The ADC 99th Annual Awards is open for entries and searching for the very best in design and craft. The awards cover an array of disciplines, with each led by a Jury Chair — a highly respected creative who will help guide the conversation towards selecting the work most worthy of a coveted ADC Cube.
This second in a series of articles on ADC 99th Annual Awards Jury Chairs spotlights Kate Dawkins, founder and creative director at Kate Dawkins Studio in London, who serves as chair of this year's Experiential Design jury.
Kate Dawkins has designed entertainment experiences her entire career, but after weeks of planning, creating, and testing a project, she still gets most excited about a single moment — showtime.
“It’s always about the audience,” she says. “We rehearse, we work on it in the studio, produce the content, it’s lovely, and we’re happy with it. But the final moment when you see it come together when it goes live and you’ve got the audience reacting to it… It’s just magical. It’s what everyone was working towards.”
Dawkins has been creating magical moments ever since she studied graphic design at Gwent College of Higher Education and received a Master of Arts in Communication Design from the University of the Arts in London. She started her career as a designer at an agency, Intro, and gravitated towards its moving image unit, where she began directing commercials and music videos.
A vivid pop art-inspired video she directed for Elton John, “Are You Ready for Love” caught the eye of famed photographer David LaChapelle, who was art directing the singer’s “Red Piano” show in Las Vegas, and commissioned Dawkins for the visuals. The rest, as they say, is history.
“If I knew then what I know now I’d probably run off the stage screaming,” laughs Dawkins. The show featured a 100-foot video backdrop, one of the largest HD screens available. “It was a bit scary, but I loved it. I’ve only worked in the live environment ever since.”
She started freelancing and designed experiences for brands such as Adidas, YouTube, Land Rover, and The MTV European Music Awards, among others. In 2012, her artistry was showcased globally, when she collaborated with Crystal CG International to bring Danny Boyle’s vision for the opening ceremony of the London 2012 Olympic Games to life with a spectacular digital presentation featuring 70,000 paddles of LED lights fixed to the stadium seats. “That was a really complex canvas to work on. It was a full 360-degree experience, and the top tier seats weren’t at the same angle as the bottom tier of seats,” says Dawkins. “It was amazing, and it was a huge honour.”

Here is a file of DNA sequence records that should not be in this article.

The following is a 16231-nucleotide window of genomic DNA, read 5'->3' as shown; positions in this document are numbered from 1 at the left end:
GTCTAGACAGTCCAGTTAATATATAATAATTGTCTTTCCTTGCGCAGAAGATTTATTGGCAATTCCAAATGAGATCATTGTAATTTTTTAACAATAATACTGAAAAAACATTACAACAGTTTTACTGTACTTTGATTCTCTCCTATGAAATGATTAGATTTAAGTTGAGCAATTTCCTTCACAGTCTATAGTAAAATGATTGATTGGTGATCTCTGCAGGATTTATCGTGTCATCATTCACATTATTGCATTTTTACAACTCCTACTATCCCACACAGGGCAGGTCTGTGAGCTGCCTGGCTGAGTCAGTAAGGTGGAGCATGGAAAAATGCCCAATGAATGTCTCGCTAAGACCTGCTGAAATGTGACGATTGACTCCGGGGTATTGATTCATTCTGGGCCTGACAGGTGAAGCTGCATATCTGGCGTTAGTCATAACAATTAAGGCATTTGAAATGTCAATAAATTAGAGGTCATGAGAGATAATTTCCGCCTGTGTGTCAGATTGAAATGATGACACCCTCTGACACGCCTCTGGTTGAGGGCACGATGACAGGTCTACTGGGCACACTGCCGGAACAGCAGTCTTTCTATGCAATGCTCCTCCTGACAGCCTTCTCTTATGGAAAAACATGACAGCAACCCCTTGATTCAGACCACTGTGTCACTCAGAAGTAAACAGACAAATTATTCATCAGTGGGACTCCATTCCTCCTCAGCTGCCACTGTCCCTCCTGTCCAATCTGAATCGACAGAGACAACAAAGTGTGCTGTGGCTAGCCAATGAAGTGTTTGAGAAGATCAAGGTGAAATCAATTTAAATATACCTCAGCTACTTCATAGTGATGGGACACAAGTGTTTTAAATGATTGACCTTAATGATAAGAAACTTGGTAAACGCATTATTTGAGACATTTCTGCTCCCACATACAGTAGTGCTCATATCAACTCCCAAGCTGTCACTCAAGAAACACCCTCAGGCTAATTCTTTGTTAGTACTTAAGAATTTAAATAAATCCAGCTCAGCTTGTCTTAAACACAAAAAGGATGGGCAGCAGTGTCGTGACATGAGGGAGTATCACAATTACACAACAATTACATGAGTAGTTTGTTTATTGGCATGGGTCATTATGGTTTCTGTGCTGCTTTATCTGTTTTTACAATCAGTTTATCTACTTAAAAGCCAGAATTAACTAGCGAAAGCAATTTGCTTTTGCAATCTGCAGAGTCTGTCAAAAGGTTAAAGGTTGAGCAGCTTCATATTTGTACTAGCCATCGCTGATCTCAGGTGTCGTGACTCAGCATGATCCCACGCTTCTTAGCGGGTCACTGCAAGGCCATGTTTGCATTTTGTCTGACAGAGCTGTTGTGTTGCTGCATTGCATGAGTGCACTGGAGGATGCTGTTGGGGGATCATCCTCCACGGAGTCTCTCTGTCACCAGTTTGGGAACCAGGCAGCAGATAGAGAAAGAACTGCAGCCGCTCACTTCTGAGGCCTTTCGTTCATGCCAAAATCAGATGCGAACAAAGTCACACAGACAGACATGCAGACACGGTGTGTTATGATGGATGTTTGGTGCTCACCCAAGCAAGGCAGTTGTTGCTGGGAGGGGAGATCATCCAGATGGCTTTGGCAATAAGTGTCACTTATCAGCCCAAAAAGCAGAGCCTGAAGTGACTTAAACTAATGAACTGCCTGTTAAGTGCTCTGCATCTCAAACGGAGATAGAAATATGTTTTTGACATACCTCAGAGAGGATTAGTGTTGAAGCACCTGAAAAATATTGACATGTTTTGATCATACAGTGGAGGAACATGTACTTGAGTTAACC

While essentially the design process for experiential work is not all that different from crafting for other mediums, she says, it is the technical and production details involved in large-scale live productions that bring the greatest challenges. “We have massively large canvases,” she explains. “And the fact that it is live, anything can happen.”
Producing a live commemorative event for the 75th anniversary of D-Day for the BBC this year proved to have its own unique complexities to solve for. “It was outdoors, and in the daytime,” she explains. Another project she worked on as a freelancer for Land Rover required projection-mapping on the bridge of the USS Intrepid. “You are battling winds and all sorts of things,” she says. “I have to say the technical guys that worked on that really pulled off an amazing job.”
Last year, for the Royal British Legion’s Festival of Remembrance, Dawkins and her team created visual sequences to accompany readings, poems and music during a ceremony at Albert Hall. Intricate live productions like Intimissimi on Ice, which required the production of 90-minutes of projection content on an ice canvas, require a whole slew of artists and technologists working in unison to produce a show. “It’s amazing to be part of a family, all coming together to do the best we can, working in collaboration to achieve a singular goal,” she says.
As Experiential Design jury chair for the ADC 99th Annual Awards, Hawkins says she will be looking for entries that excel both in the experience they offer and their design. She’ll advise the jury to be careful to look beyond ‘making-of’ films. “It is very difficult not to be seduced by the film, to see what the actual project was,” she says. An award-winning entry “stands out,” she says. “I’ll be looking for stunning work, executed perfectly.”